Article Text

NORMS VERSUS PRACTICE: PHYSICIANS’ WAYS TO JUSTIFY POOR INFORMED CONSENT FROM ADOLESCENTS IN PAEDIATRIC ONCOLOGY RESEARCH
  1. M C de Vries1,
  2. J M Wit2,
  3. D P Engberts1,
  4. E van Leeuwen3
  1. 1Department of Medical Ethics and Law, Leiden University Medical Center, Leiden, The Netherlands
  2. 2Department of Paediatrics, Leiden University Medical Center, Leiden, The Netherlands
  3. 3Department of Medical Ethics, Radboud University, Nijmegen, The Netherlands

Abstract

Objective Consent is an important issue in paediatric research ethics. In the case of adolescents (children >12 years of age), Dutch law requires that physician-investigators ask true informed consent (instead of only assent) from both child and parents. Especially in the paediatric oncology research setting, this informed consent seems difficult to attain, as extensive literature confirms. The oncology setting has distinctive features, such as the integration of research and treatment in standard protocols, which limit the participation of adolescents in discussions concerning research. Our aim was to establish how physicians deal with this limited participation.

Methods In-depth semi-structured interviews with 15 paediatric haemato-oncologists at two oncology institutions.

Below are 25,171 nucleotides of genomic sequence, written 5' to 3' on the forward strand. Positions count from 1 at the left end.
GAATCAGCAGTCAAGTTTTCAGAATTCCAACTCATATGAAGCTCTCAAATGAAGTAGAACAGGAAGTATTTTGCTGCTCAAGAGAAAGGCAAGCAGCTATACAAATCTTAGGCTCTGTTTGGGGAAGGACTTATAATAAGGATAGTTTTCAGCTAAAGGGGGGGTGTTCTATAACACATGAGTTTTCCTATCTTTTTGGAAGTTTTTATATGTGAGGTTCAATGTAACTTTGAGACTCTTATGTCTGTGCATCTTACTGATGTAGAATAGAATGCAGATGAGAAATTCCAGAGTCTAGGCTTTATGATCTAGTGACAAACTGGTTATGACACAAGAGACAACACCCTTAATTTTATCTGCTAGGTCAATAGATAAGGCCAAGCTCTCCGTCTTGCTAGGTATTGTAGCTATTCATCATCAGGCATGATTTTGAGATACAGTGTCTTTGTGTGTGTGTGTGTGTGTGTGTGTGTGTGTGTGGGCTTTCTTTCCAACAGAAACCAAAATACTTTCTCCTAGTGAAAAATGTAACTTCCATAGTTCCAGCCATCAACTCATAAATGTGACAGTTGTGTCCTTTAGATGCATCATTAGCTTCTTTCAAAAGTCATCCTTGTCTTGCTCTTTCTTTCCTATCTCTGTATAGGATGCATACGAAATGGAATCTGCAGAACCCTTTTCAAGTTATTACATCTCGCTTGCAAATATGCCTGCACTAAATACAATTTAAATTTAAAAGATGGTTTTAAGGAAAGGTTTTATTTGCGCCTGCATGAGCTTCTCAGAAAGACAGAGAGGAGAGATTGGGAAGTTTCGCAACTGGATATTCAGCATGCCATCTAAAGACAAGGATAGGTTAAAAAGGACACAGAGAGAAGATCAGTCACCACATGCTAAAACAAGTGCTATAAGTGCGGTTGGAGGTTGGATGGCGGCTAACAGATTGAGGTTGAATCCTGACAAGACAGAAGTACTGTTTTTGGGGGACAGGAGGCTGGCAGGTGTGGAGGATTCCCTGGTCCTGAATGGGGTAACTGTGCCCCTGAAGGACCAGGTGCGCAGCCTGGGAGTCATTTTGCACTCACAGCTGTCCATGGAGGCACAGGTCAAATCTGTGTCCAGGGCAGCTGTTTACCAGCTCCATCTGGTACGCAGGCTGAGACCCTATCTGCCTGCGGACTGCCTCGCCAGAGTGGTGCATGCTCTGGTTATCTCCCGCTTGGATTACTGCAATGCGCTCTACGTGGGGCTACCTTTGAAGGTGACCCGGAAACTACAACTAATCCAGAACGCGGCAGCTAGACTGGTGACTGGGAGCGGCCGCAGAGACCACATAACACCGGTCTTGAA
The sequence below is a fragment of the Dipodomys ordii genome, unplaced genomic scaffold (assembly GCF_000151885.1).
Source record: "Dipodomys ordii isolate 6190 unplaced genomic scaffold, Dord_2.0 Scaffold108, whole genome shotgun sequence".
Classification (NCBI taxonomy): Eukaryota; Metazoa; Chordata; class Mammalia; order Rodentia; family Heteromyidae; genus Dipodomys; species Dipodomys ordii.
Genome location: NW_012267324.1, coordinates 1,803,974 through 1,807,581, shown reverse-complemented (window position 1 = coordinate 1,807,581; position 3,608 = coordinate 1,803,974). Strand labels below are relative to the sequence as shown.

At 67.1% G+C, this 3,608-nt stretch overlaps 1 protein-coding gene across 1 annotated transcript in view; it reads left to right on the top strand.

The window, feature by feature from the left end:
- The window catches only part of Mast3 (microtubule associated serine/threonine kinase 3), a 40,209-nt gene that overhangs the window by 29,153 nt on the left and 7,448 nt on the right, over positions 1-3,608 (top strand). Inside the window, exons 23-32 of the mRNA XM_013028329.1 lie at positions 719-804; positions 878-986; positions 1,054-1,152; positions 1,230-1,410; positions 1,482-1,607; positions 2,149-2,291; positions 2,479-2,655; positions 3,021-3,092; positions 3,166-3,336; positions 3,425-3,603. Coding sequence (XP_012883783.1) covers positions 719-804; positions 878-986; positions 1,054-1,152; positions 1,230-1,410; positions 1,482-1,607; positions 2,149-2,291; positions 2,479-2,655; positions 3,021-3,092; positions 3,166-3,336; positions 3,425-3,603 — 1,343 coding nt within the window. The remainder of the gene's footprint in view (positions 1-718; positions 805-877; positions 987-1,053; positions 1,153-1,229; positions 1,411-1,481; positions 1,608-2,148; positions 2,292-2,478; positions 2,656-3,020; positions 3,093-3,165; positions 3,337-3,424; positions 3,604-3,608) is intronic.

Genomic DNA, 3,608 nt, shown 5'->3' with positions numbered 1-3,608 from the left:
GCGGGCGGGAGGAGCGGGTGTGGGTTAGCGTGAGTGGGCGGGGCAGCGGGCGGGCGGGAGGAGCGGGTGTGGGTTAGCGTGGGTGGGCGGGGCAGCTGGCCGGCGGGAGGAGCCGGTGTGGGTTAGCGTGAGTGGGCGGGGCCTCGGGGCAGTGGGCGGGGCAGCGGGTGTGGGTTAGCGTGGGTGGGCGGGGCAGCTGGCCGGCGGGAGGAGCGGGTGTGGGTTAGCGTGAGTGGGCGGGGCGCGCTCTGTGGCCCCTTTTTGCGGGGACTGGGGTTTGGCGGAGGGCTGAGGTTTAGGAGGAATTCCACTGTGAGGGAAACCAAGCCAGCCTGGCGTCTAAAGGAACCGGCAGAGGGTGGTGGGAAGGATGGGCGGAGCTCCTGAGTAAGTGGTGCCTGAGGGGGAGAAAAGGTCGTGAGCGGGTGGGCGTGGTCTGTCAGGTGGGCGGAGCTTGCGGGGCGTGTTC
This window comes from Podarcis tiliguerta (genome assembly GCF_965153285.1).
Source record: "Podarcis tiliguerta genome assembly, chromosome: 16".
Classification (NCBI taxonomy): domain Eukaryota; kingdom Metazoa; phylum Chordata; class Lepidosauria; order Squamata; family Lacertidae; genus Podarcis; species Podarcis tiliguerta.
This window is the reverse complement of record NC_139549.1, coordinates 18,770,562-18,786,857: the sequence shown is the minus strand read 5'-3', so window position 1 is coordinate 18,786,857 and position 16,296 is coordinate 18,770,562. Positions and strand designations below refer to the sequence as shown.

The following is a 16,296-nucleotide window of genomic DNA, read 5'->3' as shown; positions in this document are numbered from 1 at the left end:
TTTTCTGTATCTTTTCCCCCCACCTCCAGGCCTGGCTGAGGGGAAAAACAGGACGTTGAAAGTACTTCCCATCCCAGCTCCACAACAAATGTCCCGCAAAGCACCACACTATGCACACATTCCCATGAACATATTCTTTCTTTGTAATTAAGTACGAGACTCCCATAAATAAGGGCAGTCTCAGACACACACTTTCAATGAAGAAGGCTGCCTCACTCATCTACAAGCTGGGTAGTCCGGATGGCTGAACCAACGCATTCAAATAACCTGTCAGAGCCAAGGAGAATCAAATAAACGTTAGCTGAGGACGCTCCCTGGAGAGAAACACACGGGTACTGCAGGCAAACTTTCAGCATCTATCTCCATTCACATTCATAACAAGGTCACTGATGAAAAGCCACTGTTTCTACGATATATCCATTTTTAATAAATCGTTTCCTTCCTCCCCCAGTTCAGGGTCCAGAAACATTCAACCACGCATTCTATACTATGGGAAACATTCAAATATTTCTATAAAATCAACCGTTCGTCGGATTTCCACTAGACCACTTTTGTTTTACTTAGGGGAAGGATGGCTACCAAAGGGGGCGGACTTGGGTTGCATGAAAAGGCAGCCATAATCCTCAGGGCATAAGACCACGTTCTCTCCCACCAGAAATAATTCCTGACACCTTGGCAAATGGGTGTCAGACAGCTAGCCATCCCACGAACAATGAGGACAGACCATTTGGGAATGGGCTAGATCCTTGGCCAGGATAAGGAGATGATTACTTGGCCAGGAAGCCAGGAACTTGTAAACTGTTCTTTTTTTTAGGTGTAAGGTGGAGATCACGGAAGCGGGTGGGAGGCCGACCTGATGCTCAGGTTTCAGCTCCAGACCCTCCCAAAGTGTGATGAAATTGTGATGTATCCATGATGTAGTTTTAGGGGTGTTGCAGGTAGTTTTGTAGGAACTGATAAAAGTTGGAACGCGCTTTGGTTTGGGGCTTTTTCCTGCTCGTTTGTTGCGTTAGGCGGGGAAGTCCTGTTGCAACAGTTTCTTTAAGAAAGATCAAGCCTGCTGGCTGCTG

Results Physicians deem poor informed consent from adolescents acceptable because of three arguments: (1) they consider most adolescents not capable of giving “adult” consent; (2) they have proxy consent from parents; (3) investigator integrity: they know the ins and outs of the study (eg, risks, burdens) and think it is safe to include a child.

Conclusion Discussion should focus on the appropriateness in the research setting of the model used by the physicians, in which attention to the best interests of the adolescent (by proxy consent and investigator integrity) functions as a substitute for the adolescent’s consent. This model needs to be balanced with the moral weight of the principle of autonomy. Because of the fundamental differences between the research and treatment relationship, we claim that, although sometimes acceptable for treatment decisions, informed consent by adolescents in the research setting can never be ignored.

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